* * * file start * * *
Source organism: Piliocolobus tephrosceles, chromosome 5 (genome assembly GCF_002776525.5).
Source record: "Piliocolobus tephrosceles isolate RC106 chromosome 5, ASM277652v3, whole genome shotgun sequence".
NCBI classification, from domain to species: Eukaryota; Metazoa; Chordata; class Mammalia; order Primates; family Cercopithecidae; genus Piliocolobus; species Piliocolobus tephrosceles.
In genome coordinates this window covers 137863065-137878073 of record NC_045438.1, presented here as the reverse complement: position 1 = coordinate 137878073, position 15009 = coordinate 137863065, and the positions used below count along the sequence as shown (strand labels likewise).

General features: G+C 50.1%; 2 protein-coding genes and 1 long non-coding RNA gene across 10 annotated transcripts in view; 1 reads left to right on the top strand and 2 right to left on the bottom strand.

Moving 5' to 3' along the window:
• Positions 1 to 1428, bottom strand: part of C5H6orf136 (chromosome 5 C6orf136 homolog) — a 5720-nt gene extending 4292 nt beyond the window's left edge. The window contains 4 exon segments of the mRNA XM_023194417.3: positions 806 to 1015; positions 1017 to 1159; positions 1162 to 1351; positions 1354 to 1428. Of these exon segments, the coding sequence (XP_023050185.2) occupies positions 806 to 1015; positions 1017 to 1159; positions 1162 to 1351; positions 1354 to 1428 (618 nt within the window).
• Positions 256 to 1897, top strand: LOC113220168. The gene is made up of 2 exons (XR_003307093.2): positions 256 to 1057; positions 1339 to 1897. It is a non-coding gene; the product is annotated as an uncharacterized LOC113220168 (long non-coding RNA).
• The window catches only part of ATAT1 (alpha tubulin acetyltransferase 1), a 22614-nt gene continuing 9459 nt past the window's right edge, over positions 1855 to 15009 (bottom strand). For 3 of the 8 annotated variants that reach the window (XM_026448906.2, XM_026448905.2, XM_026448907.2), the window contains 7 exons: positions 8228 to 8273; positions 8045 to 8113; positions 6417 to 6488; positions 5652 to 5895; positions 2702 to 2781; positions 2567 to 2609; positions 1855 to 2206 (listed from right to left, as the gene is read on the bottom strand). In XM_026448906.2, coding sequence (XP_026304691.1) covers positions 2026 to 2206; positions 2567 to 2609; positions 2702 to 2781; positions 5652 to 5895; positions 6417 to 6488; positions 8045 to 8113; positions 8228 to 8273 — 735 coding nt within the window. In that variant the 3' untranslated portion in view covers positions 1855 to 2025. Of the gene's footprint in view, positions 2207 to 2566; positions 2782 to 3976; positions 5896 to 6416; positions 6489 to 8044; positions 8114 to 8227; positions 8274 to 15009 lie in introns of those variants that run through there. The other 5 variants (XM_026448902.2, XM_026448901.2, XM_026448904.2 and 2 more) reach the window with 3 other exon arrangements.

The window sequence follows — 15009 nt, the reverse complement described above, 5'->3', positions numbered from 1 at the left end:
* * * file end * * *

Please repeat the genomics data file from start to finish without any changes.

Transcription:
Source organism: Piliocolobus tephrosceles, chromosome 5 (genome assembly GCF_002776525.5).
Source record: "Piliocolobus tephrosceles isolate RC106 chromosome 5, ASM277652v3, whole genome shotgun sequence".
NCBI classification, from domain to species: Eukaryota; Metazoa; Chordata; class Mammalia; order Primates; family Cercopithecidae; genus Piliocolobus; species Piliocolobus tephrosceles.
In genome coordinates this window covers 137863065-137878073 of record NC_045438.1, presented here as the reverse complement: position 1 = coordinate 137878073, position 15009 = coordinate 137863065, and the positions used below count along the sequence as shown (strand labels likewise).

General features: G+C 50.1%; 2 protein-coding genes and 1 long non-coding RNA gene across 10 annotated transcripts in view; 1 reads left to right on the top strand and 2 right to left on the bottom strand.

Moving 5' to 3' along the window:
• Positions 1 to 1428, bottom strand: part of C5H6orf136 (chromosome 5 C6orf136 homolog) — a 5720-nt gene extending 4292 nt beyond the window's left edge. The window contains 4 exon segments of the mRNA XM_023194417.3: positions 806 to 1015; positions 1017 to 1159; positions 1162 to 1351; positions 1354 to 1428. Of these exon segments, the coding sequence (XP_023050185.2) occupies positions 806 to 1015; positions 1017 to 1159; positions 1162 to 1351; positions 1354 to 1428 (618 nt within the window).
• Positions 256 to 1897, top strand: LOC113220168. The gene is made up of 2 exons (XR_003307093.2): positions 256 to 1057; positions 1339 to 1897. It is a non-coding gene; the product is annotated as an uncharacterized LOC113220168 (long non-coding RNA).
• The window catches only part of ATAT1 (alpha tubulin acetyltransferase 1), a 22614-nt gene continuing 9459 nt past the window's right edge, over positions 1855 to 15009 (bottom strand). For 3 of the 8 annotated variants that reach the window (XM_026448906.2, XM_026448905.2, XM_026448907.2), the window contains 7 exons: positions 8228 to 8273; positions 8045 to 8113; positions 6417 to 6488; positions 5652 to 5895; positions 2702 to 2781; positions 2567 to 2609; positions 1855 to 2206 (listed from right to left, as the gene is read on the bottom strand). In XM_026448906.2, coding sequence (XP_026304691.1) covers positions 2026 to 2206; positions 2567 to 2609; positions 2702 to 2781; positions 5652 to 5895; positions 6417 to 6488; positions 8045 to 8113; positions 8228 to 8273 — 735 coding nt within the window. In that variant the 3' untranslated portion in view covers positions 1855 to 2025. Of the gene's footprint in view, positions 2207 to 2566; positions 2782 to 3976; positions 5896 to 6416; positions 6489 to 8044; positions 8114 to 8227; positions 8274 to 15009 lie in introns of those variants that run through there. The other 5 variants (XM_026448902.2, XM_026448901.2, XM_026448904.2 and 2 more) reach the window with 3 other exon arrangements.

The window sequence follows — 15009 nt, the reverse complement described above, 5'->3', positions numbered from 1 at the left end: